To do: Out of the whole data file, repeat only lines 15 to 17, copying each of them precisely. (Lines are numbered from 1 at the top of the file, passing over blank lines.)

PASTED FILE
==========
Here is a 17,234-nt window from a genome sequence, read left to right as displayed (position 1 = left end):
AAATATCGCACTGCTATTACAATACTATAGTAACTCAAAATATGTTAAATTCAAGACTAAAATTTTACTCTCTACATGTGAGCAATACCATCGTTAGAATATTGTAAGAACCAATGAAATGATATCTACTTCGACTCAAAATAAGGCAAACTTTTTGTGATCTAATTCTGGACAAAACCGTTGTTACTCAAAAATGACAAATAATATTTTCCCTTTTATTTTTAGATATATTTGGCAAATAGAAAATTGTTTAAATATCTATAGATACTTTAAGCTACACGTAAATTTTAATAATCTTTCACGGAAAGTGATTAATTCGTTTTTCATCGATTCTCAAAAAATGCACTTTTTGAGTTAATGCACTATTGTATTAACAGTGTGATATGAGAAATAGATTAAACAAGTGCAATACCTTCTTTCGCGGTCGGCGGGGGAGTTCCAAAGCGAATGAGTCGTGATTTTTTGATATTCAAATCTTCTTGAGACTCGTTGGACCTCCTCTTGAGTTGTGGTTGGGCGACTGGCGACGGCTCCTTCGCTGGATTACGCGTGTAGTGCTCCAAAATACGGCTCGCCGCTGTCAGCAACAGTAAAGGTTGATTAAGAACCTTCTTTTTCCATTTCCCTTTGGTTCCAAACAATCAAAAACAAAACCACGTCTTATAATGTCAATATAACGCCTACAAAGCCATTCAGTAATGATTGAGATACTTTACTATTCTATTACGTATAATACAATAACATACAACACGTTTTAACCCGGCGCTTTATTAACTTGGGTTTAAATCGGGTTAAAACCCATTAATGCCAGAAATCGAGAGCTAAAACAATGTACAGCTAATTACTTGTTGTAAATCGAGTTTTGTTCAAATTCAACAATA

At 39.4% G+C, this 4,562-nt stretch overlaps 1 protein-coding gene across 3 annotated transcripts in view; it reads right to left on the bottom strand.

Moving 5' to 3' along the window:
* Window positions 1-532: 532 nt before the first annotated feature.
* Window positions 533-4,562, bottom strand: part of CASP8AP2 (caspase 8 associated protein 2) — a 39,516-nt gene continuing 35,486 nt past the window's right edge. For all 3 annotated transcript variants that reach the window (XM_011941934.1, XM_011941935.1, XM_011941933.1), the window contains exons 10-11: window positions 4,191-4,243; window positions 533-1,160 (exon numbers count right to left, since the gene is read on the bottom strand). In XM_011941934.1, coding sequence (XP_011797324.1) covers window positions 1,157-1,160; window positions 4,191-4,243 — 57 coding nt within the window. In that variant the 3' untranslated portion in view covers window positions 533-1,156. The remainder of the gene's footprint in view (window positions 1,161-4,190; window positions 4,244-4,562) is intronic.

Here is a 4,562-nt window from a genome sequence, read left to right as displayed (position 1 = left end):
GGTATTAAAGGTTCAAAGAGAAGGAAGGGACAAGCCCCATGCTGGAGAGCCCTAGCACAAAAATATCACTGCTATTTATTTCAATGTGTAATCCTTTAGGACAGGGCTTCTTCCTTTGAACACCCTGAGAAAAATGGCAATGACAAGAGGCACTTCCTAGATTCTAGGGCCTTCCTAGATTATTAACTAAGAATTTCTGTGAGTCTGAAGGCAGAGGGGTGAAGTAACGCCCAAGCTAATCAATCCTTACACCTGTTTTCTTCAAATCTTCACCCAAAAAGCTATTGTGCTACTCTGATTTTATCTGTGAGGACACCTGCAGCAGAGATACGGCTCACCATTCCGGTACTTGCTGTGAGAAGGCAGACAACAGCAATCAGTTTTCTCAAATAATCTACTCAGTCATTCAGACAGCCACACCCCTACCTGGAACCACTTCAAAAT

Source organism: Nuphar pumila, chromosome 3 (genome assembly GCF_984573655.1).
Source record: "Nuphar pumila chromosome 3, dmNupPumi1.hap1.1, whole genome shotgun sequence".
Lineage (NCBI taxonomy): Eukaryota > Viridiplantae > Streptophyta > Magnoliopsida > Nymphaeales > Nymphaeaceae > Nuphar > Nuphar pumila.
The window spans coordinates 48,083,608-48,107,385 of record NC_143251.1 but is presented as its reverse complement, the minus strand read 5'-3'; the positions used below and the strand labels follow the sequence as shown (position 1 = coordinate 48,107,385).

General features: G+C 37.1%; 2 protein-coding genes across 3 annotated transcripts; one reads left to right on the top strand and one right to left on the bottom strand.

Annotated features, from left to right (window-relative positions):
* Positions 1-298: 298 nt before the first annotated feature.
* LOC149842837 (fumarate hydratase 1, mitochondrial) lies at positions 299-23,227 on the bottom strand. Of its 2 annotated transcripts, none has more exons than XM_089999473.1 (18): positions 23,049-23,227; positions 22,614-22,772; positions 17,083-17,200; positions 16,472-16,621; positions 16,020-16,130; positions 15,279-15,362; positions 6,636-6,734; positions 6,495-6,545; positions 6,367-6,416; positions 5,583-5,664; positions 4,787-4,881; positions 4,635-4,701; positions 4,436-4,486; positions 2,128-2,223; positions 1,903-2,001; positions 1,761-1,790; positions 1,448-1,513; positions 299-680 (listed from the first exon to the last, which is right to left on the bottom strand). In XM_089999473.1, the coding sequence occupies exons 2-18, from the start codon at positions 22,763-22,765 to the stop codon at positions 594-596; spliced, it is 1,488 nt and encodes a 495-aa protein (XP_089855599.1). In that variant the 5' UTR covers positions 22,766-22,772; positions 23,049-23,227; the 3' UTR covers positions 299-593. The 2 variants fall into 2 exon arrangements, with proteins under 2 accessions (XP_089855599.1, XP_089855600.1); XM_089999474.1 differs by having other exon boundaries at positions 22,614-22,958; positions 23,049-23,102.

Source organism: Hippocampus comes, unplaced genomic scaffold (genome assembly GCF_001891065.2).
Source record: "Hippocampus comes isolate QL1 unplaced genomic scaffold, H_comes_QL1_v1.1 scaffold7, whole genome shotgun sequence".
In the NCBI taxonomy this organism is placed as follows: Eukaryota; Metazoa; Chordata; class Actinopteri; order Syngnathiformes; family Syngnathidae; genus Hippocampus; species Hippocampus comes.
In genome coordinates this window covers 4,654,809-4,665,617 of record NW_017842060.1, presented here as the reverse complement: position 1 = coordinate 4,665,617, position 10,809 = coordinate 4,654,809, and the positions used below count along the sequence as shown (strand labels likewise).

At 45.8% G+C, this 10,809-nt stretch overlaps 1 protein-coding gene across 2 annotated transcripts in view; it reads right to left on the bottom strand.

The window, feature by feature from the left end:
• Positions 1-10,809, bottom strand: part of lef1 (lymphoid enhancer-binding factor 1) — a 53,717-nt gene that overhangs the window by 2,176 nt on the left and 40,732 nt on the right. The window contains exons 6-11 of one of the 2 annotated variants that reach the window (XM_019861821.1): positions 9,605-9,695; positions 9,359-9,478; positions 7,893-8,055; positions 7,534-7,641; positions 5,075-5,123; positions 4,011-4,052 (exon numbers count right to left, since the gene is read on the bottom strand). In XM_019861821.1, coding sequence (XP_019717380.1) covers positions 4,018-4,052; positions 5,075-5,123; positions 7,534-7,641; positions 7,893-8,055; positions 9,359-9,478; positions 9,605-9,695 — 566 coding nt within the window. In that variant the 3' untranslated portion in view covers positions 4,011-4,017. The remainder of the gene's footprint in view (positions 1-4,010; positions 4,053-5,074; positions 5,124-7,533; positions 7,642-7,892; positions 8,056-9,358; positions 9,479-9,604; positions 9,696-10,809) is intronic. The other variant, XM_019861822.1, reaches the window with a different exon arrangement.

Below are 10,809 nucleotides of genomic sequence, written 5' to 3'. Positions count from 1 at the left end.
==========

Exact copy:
* Positions 1-298: 298 nt before the first annotated feature.
* LOC149842837 (fumarate hydratase 1, mitochondrial) lies at positions 299-23,227 on the bottom strand. Of its 2 annotated transcripts, none has more exons than XM_089999473.1 (18): positions 23,049-23,227; positions 22,614-22,772; positions 17,083-17,200; positions 16,472-16,621; positions 16,020-16,130; positions 15,279-15,362; positions 6,636-6,734; positions 6,495-6,545; positions 6,367-6,416; positions 5,583-5,664; positions 4,787-4,881; positions 4,635-4,701; positions 4,436-4,486; positions 2,128-2,223; positions 1,903-2,001; positions 1,761-1,790; positions 1,448-1,513; positions 299-680 (listed from the first exon to the last, which is right to left on the bottom strand). In XM_089999473.1, the coding sequence occupies exons 2-18, from the start codon at positions 22,763-22,765 to the stop codon at positions 594-596; spliced, it is 1,488 nt and encodes a 495-aa protein (XP_089855599.1). In that variant the 5' UTR covers positions 22,766-22,772; positions 23,049-23,227; the 3' UTR covers positions 299-593. The 2 variants fall into 2 exon arrangements, with proteins under 2 accessions (XP_089855599.1, XP_089855600.1); XM_089999474.1 differs by having other exon boundaries at positions 22,614-22,958; positions 23,049-23,102.

Source organism: Hippocampus comes, unplaced genomic scaffold (genome assembly GCF_001891065.2).